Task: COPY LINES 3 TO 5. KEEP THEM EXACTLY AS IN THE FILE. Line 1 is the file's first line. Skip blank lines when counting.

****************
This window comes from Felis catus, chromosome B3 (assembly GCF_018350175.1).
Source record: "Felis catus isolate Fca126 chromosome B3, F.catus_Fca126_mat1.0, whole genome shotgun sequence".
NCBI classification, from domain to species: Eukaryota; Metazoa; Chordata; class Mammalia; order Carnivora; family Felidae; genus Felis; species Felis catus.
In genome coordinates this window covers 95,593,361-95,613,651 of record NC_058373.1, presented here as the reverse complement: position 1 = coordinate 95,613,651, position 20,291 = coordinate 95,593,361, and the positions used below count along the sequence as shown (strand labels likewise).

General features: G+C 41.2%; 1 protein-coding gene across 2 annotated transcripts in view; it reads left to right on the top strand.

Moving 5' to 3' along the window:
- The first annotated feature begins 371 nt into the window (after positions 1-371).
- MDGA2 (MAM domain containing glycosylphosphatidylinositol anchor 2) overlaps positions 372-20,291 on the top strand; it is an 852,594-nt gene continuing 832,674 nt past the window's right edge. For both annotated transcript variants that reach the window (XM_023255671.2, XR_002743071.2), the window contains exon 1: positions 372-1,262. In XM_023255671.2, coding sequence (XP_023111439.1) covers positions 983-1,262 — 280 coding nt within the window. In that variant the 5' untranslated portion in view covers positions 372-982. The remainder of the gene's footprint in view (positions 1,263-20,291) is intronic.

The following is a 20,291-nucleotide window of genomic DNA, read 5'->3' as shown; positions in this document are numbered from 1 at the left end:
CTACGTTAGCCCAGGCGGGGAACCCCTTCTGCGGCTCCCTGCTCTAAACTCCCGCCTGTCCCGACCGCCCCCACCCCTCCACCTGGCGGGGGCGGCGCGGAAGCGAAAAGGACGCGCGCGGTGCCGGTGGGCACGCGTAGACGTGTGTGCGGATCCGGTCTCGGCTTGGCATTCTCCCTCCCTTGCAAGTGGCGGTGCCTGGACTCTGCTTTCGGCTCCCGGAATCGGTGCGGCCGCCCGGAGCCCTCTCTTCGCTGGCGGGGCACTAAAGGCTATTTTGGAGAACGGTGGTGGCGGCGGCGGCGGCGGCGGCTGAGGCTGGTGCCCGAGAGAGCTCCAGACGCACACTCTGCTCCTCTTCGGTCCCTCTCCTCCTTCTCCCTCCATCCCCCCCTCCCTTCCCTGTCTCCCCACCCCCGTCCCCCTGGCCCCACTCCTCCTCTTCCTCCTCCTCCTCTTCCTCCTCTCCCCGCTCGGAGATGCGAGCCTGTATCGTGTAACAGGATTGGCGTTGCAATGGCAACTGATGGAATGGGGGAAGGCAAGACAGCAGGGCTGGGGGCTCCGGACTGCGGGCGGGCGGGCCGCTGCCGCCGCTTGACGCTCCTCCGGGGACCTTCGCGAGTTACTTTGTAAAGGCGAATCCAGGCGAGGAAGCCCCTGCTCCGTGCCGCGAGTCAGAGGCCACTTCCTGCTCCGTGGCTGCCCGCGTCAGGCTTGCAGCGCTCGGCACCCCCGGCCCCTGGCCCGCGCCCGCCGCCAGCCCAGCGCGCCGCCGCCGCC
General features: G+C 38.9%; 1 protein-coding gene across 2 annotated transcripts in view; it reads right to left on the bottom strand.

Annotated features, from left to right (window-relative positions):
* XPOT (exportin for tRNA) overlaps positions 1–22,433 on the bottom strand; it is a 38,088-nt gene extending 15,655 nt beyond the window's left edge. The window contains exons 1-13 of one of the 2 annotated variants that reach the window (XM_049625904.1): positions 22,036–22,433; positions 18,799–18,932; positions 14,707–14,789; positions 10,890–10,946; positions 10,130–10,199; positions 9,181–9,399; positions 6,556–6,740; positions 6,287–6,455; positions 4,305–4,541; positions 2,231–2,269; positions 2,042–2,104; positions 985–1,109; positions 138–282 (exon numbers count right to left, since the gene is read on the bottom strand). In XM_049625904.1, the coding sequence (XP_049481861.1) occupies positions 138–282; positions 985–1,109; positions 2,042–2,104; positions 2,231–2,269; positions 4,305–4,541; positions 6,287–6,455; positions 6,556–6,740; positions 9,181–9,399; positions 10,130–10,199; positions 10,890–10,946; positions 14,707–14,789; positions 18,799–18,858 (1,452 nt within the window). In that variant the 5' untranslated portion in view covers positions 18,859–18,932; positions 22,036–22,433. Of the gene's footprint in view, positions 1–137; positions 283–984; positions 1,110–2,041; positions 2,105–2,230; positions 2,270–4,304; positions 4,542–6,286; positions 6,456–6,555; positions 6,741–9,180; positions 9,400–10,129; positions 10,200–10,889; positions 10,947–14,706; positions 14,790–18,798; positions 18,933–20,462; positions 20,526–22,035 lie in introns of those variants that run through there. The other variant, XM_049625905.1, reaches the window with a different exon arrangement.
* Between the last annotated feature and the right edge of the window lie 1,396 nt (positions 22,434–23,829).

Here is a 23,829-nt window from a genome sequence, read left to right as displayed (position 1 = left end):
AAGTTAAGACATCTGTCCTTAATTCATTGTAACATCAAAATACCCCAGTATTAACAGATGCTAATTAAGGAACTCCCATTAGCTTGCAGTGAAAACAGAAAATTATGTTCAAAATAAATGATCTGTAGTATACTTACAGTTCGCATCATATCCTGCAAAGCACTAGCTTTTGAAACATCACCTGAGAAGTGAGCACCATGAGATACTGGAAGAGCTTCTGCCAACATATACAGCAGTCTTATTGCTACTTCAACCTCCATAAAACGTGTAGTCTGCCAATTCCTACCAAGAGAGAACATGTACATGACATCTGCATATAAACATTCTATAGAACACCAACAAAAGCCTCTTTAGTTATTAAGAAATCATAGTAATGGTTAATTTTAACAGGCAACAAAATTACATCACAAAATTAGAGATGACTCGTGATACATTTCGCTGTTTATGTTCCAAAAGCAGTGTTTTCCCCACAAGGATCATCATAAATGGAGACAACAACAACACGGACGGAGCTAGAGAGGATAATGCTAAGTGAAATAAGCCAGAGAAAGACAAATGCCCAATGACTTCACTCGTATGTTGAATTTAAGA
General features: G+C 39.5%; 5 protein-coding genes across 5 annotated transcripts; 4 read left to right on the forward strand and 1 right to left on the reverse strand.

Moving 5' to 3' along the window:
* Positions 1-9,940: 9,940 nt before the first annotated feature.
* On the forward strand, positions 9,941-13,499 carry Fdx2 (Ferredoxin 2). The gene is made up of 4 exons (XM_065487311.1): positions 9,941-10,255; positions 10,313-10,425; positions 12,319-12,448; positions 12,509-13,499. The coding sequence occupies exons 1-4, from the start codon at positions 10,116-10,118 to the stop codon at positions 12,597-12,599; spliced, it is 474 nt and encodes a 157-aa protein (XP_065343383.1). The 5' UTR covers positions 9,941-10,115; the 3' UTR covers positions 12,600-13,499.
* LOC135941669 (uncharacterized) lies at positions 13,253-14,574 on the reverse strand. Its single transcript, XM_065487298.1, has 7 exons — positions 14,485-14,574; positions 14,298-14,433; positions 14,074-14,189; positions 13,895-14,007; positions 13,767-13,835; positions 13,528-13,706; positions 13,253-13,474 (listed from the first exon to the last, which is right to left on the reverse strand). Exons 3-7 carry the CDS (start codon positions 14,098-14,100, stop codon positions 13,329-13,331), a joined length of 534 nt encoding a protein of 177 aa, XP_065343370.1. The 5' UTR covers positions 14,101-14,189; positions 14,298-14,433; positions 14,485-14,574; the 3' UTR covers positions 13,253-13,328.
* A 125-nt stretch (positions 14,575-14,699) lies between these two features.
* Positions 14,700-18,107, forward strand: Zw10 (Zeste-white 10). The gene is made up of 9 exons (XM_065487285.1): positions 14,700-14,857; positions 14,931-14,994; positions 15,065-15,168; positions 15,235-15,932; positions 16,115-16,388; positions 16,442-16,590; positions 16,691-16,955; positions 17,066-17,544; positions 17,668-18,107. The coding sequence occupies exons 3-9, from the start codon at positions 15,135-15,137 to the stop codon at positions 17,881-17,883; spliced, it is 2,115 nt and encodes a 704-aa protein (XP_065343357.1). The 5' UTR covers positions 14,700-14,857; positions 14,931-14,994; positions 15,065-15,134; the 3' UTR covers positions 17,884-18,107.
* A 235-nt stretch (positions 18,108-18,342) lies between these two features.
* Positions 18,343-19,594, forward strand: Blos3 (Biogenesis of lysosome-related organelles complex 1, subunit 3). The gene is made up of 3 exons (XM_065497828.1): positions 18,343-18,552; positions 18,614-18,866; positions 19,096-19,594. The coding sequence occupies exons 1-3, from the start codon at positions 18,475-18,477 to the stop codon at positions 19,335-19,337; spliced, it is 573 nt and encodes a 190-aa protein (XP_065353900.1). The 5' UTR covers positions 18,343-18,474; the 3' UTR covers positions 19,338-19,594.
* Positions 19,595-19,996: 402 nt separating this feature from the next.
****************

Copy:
NCBI classification, from domain to species: Eukaryota; Metazoa; Chordata; class Mammalia; order Carnivora; family Felidae; genus Felis; species Felis catus.
In genome coordinates this window covers 95,593,361-95,613,651 of record NC_058373.1, presented here as the reverse complement: position 1 = coordinate 95,613,651, position 20,291 = coordinate 95,593,361, and the positions used below count along the sequence as shown (strand labels likewise).

General features: G+C 41.2%; 1 protein-coding gene across 2 annotated transcripts in view; it reads left to right on the top strand.